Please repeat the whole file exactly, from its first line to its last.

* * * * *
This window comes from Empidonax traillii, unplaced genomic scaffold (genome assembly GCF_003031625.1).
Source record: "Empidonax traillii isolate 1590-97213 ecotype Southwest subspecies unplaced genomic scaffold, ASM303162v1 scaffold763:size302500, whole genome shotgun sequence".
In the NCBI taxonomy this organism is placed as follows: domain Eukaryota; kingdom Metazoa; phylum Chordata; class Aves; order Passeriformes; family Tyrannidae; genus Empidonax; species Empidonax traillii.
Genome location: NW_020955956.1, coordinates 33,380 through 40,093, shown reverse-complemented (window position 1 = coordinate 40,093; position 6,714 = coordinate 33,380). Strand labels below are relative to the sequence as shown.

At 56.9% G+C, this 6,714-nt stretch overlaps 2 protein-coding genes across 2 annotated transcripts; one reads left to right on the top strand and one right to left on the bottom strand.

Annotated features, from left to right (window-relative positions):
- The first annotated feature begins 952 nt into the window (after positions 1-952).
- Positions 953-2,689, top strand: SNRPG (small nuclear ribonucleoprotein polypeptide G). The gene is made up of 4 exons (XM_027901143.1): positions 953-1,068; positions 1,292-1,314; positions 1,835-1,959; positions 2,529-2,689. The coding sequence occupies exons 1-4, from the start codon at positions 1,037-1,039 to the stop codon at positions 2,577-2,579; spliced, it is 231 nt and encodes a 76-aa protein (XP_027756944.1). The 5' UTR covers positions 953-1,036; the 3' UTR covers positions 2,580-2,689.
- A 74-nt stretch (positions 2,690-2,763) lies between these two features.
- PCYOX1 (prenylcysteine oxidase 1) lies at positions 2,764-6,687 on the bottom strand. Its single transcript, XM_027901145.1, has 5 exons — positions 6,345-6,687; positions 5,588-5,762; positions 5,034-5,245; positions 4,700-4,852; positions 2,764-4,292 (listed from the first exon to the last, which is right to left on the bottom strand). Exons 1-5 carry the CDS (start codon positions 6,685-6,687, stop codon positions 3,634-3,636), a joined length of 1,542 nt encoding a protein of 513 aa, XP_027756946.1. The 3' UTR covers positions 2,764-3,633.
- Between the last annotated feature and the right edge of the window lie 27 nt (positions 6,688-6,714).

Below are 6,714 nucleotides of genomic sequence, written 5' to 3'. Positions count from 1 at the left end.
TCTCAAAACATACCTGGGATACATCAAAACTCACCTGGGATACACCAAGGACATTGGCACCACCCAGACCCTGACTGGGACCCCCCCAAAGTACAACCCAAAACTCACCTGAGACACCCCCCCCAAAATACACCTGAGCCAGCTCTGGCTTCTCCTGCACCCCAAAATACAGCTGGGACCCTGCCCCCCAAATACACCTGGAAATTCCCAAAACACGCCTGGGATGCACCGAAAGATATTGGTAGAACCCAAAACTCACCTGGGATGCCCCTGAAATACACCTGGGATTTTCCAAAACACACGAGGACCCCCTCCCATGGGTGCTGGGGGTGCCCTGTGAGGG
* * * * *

This window comes from Empidonax traillii, unplaced genomic scaffold (genome assembly GCF_003031625.1).
Source record: "Empidonax traillii isolate 1590-97213 ecotype Southwest subspecies unplaced genomic scaffold, ASM303162v1 scaffold763:size302500, whole genome shotgun sequence".
In the NCBI taxonomy this organism is placed as follows: domain Eukaryota; kingdom Metazoa; phylum Chordata; class Aves; order Passeriformes; family Tyrannidae; genus Empidonax; species Empidonax traillii.
Genome location: NW_020955956.1, coordinates 33,380 through 40,093, shown reverse-complemented (window position 1 = coordinate 40,093; position 6,714 = coordinate 33,380). Strand labels below are relative to the sequence as shown.

At 56.9% G+C, this 6,714-nt stretch overlaps 2 protein-coding genes across 2 annotated transcripts; one reads left to right on the top strand and one right to left on the bottom strand.

Annotated features, from left to right (window-relative positions):
- The first annotated feature begins 952 nt into the window (after positions 1-952).
- Positions 953-2,689, top strand: SNRPG (small nuclear ribonucleoprotein polypeptide G). The gene is made up of 4 exons (XM_027901143.1): positions 953-1,068; positions 1,292-1,314; positions 1,835-1,959; positions 2,529-2,689. The coding sequence occupies exons 1-4, from the start codon at positions 1,037-1,039 to the stop codon at positions 2,577-2,579; spliced, it is 231 nt and encodes a 76-aa protein (XP_027756944.1). The 5' UTR covers positions 953-1,036; the 3' UTR covers positions 2,580-2,689.
- A 74-nt stretch (positions 2,690-2,763) lies between these two features.
- PCYOX1 (prenylcysteine oxidase 1) lies at positions 2,764-6,687 on the bottom strand. Its single transcript, XM_027901145.1, has 5 exons — positions 6,345-6,687; positions 5,588-5,762; positions 5,034-5,245; positions 4,700-4,852; positions 2,764-4,292 (listed from the first exon to the last, which is right to left on the bottom strand). Exons 1-5 carry the CDS (start codon positions 6,685-6,687, stop codon positions 3,634-3,636), a joined length of 1,542 nt encoding a protein of 513 aa, XP_027756946.1. The 3' UTR covers positions 2,764-3,633.
- Between the last annotated feature and the right edge of the window lie 27 nt (positions 6,688-6,714).

Below are 6,714 nucleotides of genomic sequence, written 5' to 3'. Positions count from 1 at the left end.
TCTCAAAACATACCTGGGATACATCAAAACTCACCTGGGATACACCAAGGACATTGGCACCACCCAGACCCTGACTGGGACCCCCCCAAAGTACAACCCAAAACTCACCTGAGACACCCCCCCCAAAATACACCTGAGCCAGCTCTGGCTTCTCCTGCACCCCAAAATACAGCTGGGACCCTGCCCCCCAAATACACCTGGAAATTCCCAAAACACGCCTGGGATGCACCGAAAGATATTGGTAGAACCCAAAACTCACCTGGGATGCCCCTGAAATACACCTGGGATTTTCCAAAACACACGAGGACCCCCTCCCATGGGTGCTGGGGGTGCCCTGTGAGGG